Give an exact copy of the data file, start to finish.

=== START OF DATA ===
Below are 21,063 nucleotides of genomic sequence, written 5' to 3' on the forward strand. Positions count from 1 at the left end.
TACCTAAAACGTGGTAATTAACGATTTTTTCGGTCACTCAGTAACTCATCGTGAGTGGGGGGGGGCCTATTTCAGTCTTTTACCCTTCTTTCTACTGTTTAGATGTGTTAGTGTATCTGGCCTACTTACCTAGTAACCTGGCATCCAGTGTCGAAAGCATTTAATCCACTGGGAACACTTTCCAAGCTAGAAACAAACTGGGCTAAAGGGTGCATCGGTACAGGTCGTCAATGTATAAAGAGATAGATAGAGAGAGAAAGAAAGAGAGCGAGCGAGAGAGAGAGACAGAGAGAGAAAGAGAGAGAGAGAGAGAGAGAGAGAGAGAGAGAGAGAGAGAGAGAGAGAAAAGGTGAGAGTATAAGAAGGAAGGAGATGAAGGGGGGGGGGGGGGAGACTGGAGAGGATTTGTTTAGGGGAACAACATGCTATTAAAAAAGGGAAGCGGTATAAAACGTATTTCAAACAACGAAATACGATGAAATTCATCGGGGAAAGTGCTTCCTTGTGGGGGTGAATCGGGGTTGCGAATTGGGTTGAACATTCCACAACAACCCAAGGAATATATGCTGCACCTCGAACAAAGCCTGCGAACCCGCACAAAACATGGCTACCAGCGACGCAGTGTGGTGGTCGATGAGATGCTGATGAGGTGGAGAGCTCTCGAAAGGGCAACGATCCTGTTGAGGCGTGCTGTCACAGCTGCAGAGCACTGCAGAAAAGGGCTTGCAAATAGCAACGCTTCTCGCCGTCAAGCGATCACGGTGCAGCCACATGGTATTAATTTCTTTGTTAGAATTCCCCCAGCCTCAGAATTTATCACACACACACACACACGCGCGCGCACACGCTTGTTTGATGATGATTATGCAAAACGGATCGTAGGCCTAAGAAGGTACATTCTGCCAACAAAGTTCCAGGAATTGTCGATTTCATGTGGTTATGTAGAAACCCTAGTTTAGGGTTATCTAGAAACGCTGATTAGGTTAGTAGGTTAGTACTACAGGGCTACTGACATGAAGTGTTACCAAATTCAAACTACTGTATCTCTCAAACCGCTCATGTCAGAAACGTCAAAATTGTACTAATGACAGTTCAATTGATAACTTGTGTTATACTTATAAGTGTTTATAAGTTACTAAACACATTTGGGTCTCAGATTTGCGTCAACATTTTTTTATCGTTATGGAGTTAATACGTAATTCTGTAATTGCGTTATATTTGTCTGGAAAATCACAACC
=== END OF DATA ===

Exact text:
Below are 21,063 nucleotides of genomic sequence, written 5' to 3' on the forward strand. Positions count from 1 at the left end.
TACCTAAAACGTGGTAATTAACGATTTTTTCGGTCACTCAGTAACTCATCGTGAGTGGGGGGGGGCCTATTTCAGTCTTTTACCCTTCTTTCTACTGTTTAGATGTGTTAGTGTATCTGGCCTACTTACCTAGTAACCTGGCATCCAGTGTCGAAAGCATTTAATCCACTGGGAACACTTTCCAAGCTAGAAACAAACTGGGCTAAAGGGTGCATCGGTACAGGTCGTCAATGTATAAAGAGATAGATAGAGAGAGAAAGAAAGAGAGCGAGCGAGAGAGAGAGACAGAGAGAGAAAGAGAGAGAGAGAGAGAGAGAGAGAGAGAGAGAGAGAGAGAGAGAGAGAAAAGGTGAGAGTATAAGAAGGAAGGAGATGAAGGGGGGGGGGGGGGAGACTGGAGAGGATTTGTTTAGGGGAACAACATGCTATTAAAAAAGGGAAGCGGTATAAAACGTATTTCAAACAACGAAATACGATGAAATTCATCGGGGAAAGTGCTTCCTTGTGGGGGTGAATCGGGGTTGCGAATTGGGTTGAACATTCCACAACAACCCAAGGAATATATGCTGCACCTCGAACAAAGCCTGCGAACCCGCACAAAACATGGCTACCAGCGACGCAGTGTGGTGGTCGATGAGATGCTGATGAGGTGGAGAGCTCTCGAAAGGGCAACGATCCTGTTGAGGCGTGCTGTCACAGCTGCAGAGCACTGCAGAAAAGGGCTTGCAAATAGCAACGCTTCTCGCCGTCAAGCGATCACGGTGCAGCCACATGGTATTAATTTCTTTGTTAGAATTCCCCCAGCCTCAGAATTTATCACACACACACACACACGCGCGCGCACACGCTTGTTTGATGATGATTATGCAAAACGGATCGTAGGCCTAAGAAGGTACATTCTGCCAACAAAGTTCCAGGAATTGTCGATTTCATGTGGTTATGTAGAAACCCTAGTTTAGGGTTATCTAGAAACGCTGATTAGGTTAGTAGGTTAGTACTACAGGGCTACTGACATGAAGTGTTACCAAATTCAAACTACTGTATCTCTCAAACCGCTCATGTCAGAAACGTCAAAATTGTACTAATGACAGTTCAATTGATAACTTGTGTTATACTTATAAGTGTTTATAAGTTACTAAACACATTTGGGTCTCAGATTTGCGTCAACATTTTTTTATCGTTATGGAGTTAATACGTAATTCTGTAATTGCGTTATATTTGTCTGGAAAATCACAACC